Lully: Grands motets, vol. 2

Les Épopées, Stéphane Fuget
Château de Versailles Spectacles CVS059

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This release is part of two ongoing series from Versailles: No. 4 of Collection Grands Motets and Vol. 2 of a Lully series. The performing forces are large and I admit that I couldn’t resist counting the string players! There are indeed 24 of them, though not, perhaps, disposed exactly as Lully might have done. However, this was not as cast in stone as we are sometimes led to believe. The strings combine with a similarly sized choir and various winds and continuo to present the recording engineers with something of a dilemma. Several recordings from this chapel have been quite close, with little sense of the venue. Here, we have something closer to what a listener in the building might hear: quite a lot of resonance, though some loss of detail in the rich textures. However, I did appreciate hearing the soloists more as part of the overall sound, with less highlighting than is often used. On the performance practice front, I found myself wondering about the presence of a harpsichord in these pieces.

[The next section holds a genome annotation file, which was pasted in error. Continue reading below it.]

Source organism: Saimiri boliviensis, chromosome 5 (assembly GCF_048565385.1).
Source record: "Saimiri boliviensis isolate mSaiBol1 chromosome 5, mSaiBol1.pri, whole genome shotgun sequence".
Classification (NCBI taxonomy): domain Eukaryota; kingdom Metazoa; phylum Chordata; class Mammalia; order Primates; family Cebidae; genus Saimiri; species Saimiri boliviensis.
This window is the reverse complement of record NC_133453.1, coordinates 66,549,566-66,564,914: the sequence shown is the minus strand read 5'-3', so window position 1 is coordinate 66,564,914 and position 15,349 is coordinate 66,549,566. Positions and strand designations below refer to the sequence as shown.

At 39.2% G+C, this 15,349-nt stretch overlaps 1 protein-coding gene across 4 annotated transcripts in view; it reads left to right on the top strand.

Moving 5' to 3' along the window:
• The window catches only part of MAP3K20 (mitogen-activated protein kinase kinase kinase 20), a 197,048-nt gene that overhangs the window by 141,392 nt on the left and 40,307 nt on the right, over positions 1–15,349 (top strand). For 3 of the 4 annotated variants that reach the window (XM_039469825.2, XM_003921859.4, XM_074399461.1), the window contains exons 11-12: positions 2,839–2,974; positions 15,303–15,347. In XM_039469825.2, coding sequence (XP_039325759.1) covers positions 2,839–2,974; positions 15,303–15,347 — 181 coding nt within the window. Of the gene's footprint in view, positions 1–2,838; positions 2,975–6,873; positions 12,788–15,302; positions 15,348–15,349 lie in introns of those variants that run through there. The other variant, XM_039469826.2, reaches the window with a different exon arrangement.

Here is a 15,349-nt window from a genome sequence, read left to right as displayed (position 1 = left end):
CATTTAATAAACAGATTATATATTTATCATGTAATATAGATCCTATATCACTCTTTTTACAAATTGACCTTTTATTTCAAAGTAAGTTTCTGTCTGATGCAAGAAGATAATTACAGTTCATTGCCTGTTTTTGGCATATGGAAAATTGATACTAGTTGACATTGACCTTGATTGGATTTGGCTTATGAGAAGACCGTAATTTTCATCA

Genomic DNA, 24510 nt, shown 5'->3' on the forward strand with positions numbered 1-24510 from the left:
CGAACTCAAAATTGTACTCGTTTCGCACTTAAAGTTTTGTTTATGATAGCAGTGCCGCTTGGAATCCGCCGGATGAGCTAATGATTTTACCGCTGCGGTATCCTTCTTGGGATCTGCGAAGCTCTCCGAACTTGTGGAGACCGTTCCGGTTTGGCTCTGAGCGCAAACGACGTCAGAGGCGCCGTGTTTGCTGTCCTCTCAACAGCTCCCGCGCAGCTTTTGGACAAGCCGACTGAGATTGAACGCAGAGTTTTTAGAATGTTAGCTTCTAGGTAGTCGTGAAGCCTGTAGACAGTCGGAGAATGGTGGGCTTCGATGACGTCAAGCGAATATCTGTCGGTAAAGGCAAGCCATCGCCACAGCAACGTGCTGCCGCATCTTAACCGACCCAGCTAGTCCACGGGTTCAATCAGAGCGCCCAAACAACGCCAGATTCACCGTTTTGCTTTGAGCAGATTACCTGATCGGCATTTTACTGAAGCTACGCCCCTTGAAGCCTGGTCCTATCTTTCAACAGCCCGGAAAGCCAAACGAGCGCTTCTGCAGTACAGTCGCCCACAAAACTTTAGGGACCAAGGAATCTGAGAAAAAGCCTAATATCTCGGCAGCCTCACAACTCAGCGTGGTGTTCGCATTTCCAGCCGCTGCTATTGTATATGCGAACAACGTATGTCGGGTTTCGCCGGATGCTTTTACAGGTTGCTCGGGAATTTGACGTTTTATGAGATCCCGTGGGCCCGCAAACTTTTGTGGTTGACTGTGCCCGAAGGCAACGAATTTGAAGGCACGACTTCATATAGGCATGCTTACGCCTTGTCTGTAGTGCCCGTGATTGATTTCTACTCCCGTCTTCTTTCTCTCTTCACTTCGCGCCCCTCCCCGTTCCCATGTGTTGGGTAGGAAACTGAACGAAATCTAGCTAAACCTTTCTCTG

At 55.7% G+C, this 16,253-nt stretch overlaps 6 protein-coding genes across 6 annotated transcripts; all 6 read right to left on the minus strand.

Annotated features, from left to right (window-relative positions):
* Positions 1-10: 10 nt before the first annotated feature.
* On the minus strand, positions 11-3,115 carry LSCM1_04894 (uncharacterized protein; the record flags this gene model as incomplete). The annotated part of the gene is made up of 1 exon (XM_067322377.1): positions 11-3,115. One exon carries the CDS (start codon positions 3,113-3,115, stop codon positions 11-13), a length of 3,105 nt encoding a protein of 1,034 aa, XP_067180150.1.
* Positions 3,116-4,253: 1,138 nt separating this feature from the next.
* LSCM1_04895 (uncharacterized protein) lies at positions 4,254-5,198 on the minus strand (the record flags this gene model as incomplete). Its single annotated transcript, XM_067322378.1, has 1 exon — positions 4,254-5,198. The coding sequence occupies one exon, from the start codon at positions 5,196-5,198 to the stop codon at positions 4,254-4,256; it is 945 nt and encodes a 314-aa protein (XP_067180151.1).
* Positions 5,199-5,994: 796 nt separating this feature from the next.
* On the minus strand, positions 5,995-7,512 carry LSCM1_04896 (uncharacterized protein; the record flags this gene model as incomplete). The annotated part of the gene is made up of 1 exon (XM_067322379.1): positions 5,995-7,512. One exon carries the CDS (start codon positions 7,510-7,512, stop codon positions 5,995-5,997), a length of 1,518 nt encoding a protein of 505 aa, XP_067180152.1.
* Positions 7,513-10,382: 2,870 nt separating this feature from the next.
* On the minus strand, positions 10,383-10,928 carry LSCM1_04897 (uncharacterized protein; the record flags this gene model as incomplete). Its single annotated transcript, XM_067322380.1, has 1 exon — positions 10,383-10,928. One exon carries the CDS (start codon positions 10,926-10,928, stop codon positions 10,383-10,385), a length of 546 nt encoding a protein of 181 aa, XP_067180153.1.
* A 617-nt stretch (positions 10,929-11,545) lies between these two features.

Texts (usually from the psalms) were chosen for motets with some care and with an eye to their potential for dramatic settings. Here we have Psalms 50 (Have mercy on me, O God), 2 (Why do the heathen rage) and a Jubilate Deo (of which the text source, a compilation from several psalms, is not given – one of several editorial shortcomings in the booklet). If you are new to Lully’s sacred music, these three works are a good way in: they are truly splendid. And the performances are also very good, with thoughtful integration of the soloists with the choir and good continuity between sections. The v-word is less of an issue, too: such a relief.

The booklet (in French, English and German) is quite reasonable in content, though not comprehensive in its detail, and I continue to question the grouping of essays by topic. Wouldn’t it be more reader-friendly to put them together by language?

David Hansell

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